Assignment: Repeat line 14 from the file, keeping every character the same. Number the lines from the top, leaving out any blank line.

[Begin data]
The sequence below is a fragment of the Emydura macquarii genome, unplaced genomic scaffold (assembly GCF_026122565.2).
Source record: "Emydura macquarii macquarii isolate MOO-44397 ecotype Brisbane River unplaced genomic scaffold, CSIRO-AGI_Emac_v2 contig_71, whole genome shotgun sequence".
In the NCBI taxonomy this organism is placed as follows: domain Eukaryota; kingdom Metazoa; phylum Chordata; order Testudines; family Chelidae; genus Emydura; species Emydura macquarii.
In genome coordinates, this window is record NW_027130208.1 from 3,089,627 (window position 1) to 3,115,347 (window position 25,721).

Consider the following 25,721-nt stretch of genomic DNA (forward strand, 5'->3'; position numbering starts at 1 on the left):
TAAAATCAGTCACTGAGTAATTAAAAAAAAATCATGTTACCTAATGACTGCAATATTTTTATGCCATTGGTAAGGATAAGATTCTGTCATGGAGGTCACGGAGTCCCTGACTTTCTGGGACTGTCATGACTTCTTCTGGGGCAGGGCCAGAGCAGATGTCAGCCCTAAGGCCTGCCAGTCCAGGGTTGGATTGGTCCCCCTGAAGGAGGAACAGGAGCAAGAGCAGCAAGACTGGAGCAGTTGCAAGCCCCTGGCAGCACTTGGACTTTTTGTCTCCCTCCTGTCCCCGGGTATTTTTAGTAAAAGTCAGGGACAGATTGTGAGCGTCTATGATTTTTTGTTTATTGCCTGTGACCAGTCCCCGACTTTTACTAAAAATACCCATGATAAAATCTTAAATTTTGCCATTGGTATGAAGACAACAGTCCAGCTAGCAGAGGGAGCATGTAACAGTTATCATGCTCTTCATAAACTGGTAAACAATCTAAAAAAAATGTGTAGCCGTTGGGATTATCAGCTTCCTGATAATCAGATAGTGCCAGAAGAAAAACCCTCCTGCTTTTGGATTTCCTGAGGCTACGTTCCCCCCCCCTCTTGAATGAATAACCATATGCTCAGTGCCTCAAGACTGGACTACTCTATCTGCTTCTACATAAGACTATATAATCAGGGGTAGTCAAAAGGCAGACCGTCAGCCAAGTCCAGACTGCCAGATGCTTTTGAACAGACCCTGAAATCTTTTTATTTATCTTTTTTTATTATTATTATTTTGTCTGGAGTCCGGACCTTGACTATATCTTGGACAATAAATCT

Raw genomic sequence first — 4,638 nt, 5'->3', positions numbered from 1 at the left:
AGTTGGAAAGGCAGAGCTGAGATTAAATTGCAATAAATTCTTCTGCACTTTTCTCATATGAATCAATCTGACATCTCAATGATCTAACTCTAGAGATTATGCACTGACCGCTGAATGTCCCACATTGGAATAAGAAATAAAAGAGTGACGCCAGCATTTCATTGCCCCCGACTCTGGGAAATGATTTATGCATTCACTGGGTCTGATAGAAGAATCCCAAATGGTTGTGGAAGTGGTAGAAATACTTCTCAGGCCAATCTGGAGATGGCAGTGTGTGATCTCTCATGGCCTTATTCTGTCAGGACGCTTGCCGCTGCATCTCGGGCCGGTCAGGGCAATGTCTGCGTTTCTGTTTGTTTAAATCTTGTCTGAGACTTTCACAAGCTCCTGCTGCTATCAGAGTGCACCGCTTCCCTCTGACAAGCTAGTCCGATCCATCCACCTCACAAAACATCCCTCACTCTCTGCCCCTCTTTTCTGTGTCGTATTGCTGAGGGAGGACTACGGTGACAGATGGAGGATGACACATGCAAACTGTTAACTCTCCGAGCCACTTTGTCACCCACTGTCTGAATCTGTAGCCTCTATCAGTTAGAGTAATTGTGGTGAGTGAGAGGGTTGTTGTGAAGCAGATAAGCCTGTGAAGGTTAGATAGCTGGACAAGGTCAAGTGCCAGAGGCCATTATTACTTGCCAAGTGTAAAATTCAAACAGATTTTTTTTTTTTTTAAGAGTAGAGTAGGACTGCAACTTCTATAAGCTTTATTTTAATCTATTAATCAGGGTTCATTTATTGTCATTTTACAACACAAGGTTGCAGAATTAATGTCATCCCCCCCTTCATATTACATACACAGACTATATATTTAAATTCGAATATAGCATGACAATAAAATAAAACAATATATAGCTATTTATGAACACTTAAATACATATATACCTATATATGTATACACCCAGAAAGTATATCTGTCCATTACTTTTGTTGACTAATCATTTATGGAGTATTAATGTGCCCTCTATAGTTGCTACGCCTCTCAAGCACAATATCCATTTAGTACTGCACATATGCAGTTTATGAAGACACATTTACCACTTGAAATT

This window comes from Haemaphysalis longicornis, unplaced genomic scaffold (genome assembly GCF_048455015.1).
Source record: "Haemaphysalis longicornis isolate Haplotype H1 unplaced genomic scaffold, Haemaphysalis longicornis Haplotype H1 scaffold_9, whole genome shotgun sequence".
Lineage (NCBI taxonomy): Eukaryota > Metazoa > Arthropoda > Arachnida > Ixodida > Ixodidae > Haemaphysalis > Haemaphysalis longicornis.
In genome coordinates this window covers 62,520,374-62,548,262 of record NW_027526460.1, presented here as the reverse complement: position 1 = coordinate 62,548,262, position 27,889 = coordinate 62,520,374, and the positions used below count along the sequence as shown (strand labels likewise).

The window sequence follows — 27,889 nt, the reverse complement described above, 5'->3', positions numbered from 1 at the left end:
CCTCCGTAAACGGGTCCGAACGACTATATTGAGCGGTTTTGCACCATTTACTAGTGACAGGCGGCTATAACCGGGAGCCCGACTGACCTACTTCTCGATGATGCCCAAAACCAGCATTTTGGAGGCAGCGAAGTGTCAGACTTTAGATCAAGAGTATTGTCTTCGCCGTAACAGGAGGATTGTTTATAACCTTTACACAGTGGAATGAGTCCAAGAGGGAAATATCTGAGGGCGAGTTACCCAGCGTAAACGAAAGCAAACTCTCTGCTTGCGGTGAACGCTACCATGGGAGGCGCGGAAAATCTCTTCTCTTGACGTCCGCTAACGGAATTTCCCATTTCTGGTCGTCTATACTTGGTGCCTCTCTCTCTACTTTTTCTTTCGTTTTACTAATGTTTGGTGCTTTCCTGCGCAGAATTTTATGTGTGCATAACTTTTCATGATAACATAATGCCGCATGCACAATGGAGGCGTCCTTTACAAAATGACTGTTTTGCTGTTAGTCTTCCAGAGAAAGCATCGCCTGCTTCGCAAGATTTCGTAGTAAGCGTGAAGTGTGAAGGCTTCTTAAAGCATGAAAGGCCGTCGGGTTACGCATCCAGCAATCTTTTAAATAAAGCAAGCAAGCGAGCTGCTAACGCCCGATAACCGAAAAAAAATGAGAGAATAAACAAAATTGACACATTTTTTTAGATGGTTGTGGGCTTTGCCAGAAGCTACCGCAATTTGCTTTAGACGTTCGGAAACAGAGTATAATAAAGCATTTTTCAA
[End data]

CCTCCGTAAACGGGTCCGAACGACTATATTGAGCGGTTTTGCACCATTTACTAGTGACAGGCGGCTATAACCGGGAGCCCGACTGACCTACTTCTCGATGATGCCCAAAACCAGCATTTTGGAGGCAGCGAAGTGTCAGACTTTAGATCAAGAGTATTGTCTTCGCCGTAACAGGAGGATTGTTTATAACCTTTACACAGTGGAATGAGTCCAAGAGGGAAATATCTGAGGGCGAGTTACCCAGCGTAAACGAAAGCAAACTCTCTGCTTGCGGTGAACGCTACCATGGGAGGCGCGGAAAATCTCTTCTCTTGACGTCCGCTAACGGAATTTCCCATTTCTGGTCGTCTATACTTGGTGCCTCTCTCTCTACTTTTTCTTTCGTTTTACTAATGTTTGGTGCTTTCCTGCGCAGAATTTTATGTGTGCATAACTTTTCATGATAACATAATGCCGCATGCACAATGGAGGCGTCCTTTACAAAATGACTGTTTTGCTGTTAGTCTTCCAGAGAAAGCATCGCCTGCTTCGCAAGATTTCGTAGTAAGCGTGAAGTGTGAAGGCTTCTTAAAGCATGAAAGGCCGTCGGGTTACGCATCCAGCAATCTTTTAAATAAAGCAAGCAAGCGAGCTGCTAACGCCCGATAACCGAAAAAAAATGAGAGAATAAACAAAATTGACACATTTTTTTAGATGGTTGTGGGCTTTGCCAGAAGCTACCGCAATTTGCTTTAGACGTTCGGAAACAGAGTATAATAAAGCATTTTTCAA